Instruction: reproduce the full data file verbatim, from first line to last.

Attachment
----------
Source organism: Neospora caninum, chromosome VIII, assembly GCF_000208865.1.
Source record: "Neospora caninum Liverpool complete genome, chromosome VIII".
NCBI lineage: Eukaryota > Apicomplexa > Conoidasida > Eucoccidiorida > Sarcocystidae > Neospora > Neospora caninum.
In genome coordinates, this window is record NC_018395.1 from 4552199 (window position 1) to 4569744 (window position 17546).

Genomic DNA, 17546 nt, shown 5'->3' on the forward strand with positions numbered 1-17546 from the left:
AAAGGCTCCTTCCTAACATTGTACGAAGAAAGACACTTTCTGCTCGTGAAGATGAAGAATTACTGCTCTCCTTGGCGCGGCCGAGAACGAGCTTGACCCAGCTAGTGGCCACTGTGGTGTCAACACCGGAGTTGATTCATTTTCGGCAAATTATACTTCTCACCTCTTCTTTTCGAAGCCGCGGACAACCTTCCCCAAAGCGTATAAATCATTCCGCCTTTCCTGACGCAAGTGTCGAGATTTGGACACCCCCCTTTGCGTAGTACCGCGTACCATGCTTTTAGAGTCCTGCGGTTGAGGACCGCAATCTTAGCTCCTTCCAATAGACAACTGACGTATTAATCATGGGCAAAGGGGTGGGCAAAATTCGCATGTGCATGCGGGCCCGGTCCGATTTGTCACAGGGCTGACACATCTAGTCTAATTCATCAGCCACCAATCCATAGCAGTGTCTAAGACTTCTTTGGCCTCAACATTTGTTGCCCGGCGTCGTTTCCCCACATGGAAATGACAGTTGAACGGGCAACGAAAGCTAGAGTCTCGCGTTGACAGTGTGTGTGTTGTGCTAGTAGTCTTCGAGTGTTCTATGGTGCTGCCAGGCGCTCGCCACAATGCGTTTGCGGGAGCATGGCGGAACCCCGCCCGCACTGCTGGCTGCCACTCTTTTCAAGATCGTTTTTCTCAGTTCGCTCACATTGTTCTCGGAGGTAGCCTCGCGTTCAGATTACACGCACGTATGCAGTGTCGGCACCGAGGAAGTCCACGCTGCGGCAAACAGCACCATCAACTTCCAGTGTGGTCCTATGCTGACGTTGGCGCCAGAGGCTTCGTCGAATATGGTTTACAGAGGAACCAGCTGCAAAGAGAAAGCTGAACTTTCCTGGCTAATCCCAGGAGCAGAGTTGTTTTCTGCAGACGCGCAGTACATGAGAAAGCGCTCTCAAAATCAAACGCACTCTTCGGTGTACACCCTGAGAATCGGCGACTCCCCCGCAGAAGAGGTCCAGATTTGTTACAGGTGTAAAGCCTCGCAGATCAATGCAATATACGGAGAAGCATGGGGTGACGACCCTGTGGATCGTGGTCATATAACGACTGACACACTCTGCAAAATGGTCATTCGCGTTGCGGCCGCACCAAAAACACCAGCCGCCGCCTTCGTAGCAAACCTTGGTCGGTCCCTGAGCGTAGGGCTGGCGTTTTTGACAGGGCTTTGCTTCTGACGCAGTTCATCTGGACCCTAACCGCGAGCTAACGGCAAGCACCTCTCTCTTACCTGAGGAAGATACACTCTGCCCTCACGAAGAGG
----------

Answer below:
Source organism: Neospora caninum, chromosome VIII, assembly GCF_000208865.1.
Source record: "Neospora caninum Liverpool complete genome, chromosome VIII".
NCBI lineage: Eukaryota > Apicomplexa > Conoidasida > Eucoccidiorida > Sarcocystidae > Neospora > Neospora caninum.
In genome coordinates, this window is record NC_018395.1 from 4552199 (window position 1) to 4569744 (window position 17546).

Genomic DNA, 17546 nt, shown 5'->3' on the forward strand with positions numbered 1-17546 from the left:
AAAGGCTCCTTCCTAACATTGTACGAAGAAAGACACTTTCTGCTCGTGAAGATGAAGAATTACTGCTCTCCTTGGCGCGGCCGAGAACGAGCTTGACCCAGCTAGTGGCCACTGTGGTGTCAACACCGGAGTTGATTCATTTTCGGCAAATTATACTTCTCACCTCTTCTTTTCGAAGCCGCGGACAACCTTCCCCAAAGCGTATAAATCATTCCGCCTTTCCTGACGCAAGTGTCGAGATTTGGACACCCCCCTTTGCGTAGTACCGCGTACCATGCTTTTAGAGTCCTGCGGTTGAGGACCGCAATCTTAGCTCCTTCCAATAGACAACTGACGTATTAATCATGGGCAAAGGGGTGGGCAAAATTCGCATGTGCATGCGGGCCCGGTCCGATTTGTCACAGGGCTGACACATCTAGTCTAATTCATCAGCCACCAATCCATAGCAGTGTCTAAGACTTCTTTGGCCTCAACATTTGTTGCCCGGCGTCGTTTCCCCACATGGAAATGACAGTTGAACGGGCAACGAAAGCTAGAGTCTCGCGTTGACAGTGTGTGTGTTGTGCTAGTAGTCTTCGAGTGTTCTATGGTGCTGCCAGGCGCTCGCCACAATGCGTTTGCGGGAGCATGGCGGAACCCCGCCCGCACTGCTGGCTGCCACTCTTTTCAAGATCGTTTTTCTCAGTTCGCTCACATTGTTCTCGGAGGTAGCCTCGCGTTCAGATTACACGCACGTATGCAGTGTCGGCACCGAGGAAGTCCACGCTGCGGCAAACAGCACCATCAACTTCCAGTGTGGTCCTATGCTGACGTTGGCGCCAGAGGCTTCGTCGAATATGGTTTACAGAGGAACCAGCTGCAAAGAGAAAGCTGAACTTTCCTGGCTAATCCCAGGAGCAGAGTTGTTTTCTGCAGACGCGCAGTACATGAGAAAGCGCTCTCAAAATCAAACGCACTCTTCGGTGTACACCCTGAGAATCGGCGACTCCCCCGCAGAAGAGGTCCAGATTTGTTACAGGTGTAAAGCCTCGCAGATCAATGCAATATACGGAGAAGCATGGGGTGACGACCCTGTGGATCGTGGTCATATAACGACTGACACACTCTGCAAAATGGTCATTCGCGTTGCGGCCGCACCAAAAACACCAGCCGCCGCCTTCGTAGCAAACCTTGGTCGGTCCCTGAGCGTAGGGCTGGCGTTTTTGACAGGGCTTTGCTTCTGACGCAGTTCATCTGGACCCTAACCGCGAGCTAACGGCAAGCACCTCTCTCTTACCTGAGGAAGATACACTCTGCCCTCACGAAGAGG